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SpaceX resupply launch scrubbed by bad weather

Posted: September 20, 2014

Persistent rain showers and clouds at SpaceX's Cape Canaveral launch base kept a Falcon 9 rocket grounded Saturday, delaying the start of a resupply mission to the International Space Station by at least one day.

SpaceX's Falcon 9 rocket stands on Cape Canaveral's Complex 40 launch pad during a rainy countdown early Saturday. Credit: NASA TV
Despite a grim forecast, SpaceX ground crews readied the 208-foot-tall booster for a middle-of-the-night launch Saturday, pumping kerosene and liquid oxygen propellants into the Falcon 9 rocket as the countdown moved toward liftoff at 2:14 a.m. EDT (0614 GMT).

But Mother Nature had other plans as steady rainfall loomed over Florida's Space Coast accompanied by thick clouds that violated launch weather criteria.

SpaceX called off the launch with approximately 30 minutes left to go in the countdown and began procedures to drain the rocket's propellant tanks and configure systems for another try Sunday at 1:52 a.m. EDT (0552 GMT).

Meteorologists expected weather conditions to improve later Saturday, but the forecast for Sunday's early morning launch opportunity still called for iffy weather with a 60 percent chance thick clouds and precipitation could prevent liftoff.

If weather or technical problems keep the Falcon 9 from launching Sunday, the next attempt would occur Tuesday.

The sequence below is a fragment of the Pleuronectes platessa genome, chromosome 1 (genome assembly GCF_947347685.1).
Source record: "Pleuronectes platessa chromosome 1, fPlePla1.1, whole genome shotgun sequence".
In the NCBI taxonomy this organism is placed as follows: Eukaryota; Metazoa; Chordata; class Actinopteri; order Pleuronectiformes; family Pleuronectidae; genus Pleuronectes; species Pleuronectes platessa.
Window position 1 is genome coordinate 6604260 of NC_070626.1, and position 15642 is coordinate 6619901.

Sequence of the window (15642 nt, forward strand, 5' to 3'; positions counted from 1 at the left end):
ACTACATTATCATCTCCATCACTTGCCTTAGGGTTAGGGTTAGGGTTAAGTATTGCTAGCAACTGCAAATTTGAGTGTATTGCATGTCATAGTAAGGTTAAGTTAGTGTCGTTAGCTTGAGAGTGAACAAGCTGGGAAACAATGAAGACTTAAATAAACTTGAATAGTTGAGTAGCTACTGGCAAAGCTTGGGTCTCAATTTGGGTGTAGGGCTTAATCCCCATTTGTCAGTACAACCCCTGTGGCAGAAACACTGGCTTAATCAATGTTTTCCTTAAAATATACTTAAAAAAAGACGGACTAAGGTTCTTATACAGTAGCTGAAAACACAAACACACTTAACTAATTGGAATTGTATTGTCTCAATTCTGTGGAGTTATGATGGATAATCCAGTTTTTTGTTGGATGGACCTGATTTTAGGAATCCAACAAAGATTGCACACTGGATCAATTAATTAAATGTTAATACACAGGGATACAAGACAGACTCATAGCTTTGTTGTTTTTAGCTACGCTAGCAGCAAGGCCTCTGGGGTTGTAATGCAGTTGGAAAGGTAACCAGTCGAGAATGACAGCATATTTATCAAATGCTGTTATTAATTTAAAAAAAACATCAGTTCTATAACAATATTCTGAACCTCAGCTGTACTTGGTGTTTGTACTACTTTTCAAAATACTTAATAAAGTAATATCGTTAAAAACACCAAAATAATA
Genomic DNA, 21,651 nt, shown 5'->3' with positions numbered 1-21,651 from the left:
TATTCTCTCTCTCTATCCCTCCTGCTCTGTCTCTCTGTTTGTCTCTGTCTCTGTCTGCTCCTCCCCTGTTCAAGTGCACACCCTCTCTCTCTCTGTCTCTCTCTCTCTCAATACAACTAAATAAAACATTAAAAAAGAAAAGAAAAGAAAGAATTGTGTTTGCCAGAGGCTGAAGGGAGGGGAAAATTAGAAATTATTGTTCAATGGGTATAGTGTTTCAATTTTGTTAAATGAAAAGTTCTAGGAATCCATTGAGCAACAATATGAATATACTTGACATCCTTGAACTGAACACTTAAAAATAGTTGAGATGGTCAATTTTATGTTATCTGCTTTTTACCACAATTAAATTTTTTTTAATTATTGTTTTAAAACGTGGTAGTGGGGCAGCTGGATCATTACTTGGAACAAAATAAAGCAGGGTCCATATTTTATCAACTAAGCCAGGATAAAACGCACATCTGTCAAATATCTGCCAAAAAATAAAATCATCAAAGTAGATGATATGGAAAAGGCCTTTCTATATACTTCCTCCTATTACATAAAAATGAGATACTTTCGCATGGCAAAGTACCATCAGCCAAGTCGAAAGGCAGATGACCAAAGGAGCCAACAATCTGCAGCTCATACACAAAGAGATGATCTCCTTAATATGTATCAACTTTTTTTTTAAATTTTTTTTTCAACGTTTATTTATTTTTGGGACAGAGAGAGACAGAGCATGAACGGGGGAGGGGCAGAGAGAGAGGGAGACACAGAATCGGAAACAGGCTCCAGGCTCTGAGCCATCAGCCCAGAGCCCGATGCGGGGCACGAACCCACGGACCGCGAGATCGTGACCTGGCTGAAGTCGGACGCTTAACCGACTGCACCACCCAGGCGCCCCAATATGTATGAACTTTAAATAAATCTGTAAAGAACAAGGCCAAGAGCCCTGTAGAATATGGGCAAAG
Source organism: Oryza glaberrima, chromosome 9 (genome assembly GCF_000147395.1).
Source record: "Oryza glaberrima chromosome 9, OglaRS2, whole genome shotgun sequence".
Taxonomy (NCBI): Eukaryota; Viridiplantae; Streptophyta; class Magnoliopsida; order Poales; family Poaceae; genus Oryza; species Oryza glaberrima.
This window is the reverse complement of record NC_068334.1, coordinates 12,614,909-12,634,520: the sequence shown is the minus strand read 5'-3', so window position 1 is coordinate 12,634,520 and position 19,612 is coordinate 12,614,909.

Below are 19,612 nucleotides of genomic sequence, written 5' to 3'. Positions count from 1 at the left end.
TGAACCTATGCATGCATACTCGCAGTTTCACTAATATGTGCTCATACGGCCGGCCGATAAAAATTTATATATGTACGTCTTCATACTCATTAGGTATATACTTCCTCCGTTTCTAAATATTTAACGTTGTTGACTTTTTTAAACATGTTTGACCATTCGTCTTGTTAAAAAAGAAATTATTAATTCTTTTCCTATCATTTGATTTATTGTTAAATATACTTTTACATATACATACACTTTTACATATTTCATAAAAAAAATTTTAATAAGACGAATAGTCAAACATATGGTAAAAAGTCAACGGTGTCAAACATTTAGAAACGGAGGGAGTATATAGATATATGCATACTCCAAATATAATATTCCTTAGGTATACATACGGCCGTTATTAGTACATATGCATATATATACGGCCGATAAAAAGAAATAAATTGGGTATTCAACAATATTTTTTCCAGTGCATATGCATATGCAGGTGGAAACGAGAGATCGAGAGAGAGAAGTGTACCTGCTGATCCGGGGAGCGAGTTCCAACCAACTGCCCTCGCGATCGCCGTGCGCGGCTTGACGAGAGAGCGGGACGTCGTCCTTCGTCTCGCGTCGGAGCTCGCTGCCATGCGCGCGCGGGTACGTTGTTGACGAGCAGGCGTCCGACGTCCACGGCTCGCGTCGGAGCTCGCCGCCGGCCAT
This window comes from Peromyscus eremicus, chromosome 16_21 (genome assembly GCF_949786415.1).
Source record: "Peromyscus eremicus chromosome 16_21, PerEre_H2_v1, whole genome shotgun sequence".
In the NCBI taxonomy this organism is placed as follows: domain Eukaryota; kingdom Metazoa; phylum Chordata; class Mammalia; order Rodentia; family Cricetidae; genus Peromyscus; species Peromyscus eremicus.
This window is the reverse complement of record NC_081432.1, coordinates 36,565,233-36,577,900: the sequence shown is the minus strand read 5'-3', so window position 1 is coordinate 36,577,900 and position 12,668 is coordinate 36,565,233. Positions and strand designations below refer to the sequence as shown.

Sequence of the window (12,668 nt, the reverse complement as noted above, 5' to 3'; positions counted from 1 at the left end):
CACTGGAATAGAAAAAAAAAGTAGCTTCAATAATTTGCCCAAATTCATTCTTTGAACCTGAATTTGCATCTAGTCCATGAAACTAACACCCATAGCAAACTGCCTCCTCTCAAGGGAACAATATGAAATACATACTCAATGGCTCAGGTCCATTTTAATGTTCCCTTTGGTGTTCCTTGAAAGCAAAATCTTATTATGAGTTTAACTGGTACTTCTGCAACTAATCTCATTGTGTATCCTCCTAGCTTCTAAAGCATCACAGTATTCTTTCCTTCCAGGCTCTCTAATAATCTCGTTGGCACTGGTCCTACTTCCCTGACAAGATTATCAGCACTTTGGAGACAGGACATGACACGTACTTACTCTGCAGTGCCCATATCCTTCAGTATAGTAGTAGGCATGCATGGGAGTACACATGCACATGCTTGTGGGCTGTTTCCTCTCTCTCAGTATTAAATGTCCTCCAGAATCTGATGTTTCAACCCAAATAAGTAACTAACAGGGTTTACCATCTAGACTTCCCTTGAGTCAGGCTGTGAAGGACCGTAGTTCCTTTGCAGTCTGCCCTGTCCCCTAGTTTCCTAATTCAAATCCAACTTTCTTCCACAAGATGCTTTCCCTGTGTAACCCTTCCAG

The rocket is crowned with a SpaceX-built Dragon cargo capsule packed with more than 5,100 pounds of experiments and supplies for the International Space Station.

The flight marks SpaceX's fourth operational resupply run to the space station under a 12-mission, $1.6 billion contract with NASA.

The cargo includes a habitat with 20 mice to probe how microgravity causes muscle atrophy, a 3D printer to demonstrate in-space component manufacturing, and a $26 million NASA instrument to measure winds over the world's oceans.

The Dragon supply ship will reach the space station Tuesday if it can launch Sunday, with its pursuit culminating with a laser-guided final approach before the free-flying craft is grappled by the outpost's Canadian-built robotic arm.

After a one-month mission, the automated spaceship will depart the station and return to Earth to a splashdown in the Pacific Ocean with research samples and other gear.

Follow Stephen Clark on Twitter: @StephenClark1.